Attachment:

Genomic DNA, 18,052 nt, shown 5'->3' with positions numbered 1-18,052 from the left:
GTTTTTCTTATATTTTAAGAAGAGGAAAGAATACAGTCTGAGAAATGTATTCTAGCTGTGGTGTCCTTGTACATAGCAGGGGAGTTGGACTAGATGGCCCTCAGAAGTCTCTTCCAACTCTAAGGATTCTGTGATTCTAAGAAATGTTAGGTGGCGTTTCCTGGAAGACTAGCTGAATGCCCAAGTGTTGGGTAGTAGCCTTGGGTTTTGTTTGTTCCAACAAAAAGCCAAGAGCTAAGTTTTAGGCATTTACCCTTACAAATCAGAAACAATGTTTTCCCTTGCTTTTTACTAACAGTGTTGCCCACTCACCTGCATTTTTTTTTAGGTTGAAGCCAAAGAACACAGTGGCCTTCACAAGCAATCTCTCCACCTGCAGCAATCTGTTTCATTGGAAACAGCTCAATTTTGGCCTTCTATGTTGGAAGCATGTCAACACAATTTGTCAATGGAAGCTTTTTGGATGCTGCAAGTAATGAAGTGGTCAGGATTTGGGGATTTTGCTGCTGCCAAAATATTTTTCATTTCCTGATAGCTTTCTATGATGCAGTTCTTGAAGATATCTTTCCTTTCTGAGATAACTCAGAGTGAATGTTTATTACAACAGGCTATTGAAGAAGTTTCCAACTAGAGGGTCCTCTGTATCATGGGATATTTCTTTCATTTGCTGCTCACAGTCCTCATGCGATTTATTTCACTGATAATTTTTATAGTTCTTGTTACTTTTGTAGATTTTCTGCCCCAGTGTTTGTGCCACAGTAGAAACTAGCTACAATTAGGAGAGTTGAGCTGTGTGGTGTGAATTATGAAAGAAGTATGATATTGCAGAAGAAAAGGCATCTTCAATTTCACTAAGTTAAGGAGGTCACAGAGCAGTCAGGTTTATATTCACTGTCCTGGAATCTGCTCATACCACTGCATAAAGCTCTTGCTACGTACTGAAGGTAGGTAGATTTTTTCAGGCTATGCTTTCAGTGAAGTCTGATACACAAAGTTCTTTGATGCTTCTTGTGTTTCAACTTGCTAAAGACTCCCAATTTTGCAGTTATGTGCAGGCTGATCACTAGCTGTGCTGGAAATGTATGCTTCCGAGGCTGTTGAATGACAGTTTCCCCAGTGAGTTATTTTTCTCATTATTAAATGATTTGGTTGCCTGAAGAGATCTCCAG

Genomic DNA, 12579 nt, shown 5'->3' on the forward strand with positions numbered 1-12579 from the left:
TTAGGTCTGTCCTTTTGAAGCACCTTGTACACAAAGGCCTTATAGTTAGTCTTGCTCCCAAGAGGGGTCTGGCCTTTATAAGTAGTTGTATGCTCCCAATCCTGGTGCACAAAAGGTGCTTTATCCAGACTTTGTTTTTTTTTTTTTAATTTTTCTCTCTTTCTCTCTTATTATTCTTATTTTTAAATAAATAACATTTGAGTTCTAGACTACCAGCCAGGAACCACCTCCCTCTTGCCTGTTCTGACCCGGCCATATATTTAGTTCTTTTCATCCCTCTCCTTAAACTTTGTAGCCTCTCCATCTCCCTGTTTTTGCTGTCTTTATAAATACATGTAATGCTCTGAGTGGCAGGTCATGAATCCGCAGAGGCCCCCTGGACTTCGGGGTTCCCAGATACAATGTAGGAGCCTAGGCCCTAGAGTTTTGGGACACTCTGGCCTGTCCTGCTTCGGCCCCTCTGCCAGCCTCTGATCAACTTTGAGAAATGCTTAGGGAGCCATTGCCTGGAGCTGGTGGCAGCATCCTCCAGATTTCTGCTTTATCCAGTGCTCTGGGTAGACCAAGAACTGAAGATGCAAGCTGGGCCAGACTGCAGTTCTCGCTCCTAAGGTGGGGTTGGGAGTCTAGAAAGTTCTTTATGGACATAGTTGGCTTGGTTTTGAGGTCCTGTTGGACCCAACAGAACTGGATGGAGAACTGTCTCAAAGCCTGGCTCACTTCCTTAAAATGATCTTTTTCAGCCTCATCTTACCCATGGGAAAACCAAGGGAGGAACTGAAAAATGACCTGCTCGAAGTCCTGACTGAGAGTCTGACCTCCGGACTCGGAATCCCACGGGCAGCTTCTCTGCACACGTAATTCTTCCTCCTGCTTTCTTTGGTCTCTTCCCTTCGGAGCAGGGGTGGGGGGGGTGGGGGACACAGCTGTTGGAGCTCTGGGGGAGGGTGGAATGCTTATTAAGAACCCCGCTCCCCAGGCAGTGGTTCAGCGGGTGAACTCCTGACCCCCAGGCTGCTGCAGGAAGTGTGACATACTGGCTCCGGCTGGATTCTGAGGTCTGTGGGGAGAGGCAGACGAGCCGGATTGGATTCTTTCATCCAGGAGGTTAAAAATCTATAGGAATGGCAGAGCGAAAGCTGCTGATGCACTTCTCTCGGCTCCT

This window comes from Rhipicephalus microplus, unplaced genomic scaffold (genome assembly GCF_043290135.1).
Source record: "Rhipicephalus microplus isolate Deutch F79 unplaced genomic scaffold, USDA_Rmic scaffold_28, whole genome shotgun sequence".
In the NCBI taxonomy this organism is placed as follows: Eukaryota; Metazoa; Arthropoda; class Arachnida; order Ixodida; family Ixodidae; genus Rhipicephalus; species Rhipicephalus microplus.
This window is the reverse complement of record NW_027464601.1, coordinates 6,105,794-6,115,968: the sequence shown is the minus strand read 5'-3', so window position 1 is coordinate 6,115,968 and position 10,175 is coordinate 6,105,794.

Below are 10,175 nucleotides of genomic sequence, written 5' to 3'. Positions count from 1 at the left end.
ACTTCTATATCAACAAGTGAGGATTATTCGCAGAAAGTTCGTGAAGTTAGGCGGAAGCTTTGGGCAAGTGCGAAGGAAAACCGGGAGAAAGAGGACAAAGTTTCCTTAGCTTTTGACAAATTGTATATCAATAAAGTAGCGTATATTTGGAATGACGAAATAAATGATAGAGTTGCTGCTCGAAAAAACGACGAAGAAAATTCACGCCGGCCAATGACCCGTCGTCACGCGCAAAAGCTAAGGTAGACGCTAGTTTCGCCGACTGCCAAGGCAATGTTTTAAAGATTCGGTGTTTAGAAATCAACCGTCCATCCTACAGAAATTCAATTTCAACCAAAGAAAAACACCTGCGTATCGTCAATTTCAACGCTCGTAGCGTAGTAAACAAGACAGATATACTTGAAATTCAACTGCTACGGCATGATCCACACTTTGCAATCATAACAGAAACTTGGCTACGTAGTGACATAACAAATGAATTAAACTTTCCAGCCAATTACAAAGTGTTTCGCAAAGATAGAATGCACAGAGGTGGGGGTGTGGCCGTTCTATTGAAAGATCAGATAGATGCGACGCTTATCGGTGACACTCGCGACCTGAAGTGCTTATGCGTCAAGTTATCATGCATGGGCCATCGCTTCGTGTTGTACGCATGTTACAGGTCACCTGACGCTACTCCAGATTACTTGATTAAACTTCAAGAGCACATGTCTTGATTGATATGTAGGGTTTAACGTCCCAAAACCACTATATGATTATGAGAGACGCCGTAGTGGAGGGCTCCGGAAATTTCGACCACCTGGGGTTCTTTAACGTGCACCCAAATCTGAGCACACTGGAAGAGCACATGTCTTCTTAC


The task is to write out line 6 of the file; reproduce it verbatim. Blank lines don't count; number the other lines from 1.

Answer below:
Source record: "Rhipicephalus microplus isolate Deutch F79 unplaced genomic scaffold, USDA_Rmic scaffold_28, whole genome shotgun sequence".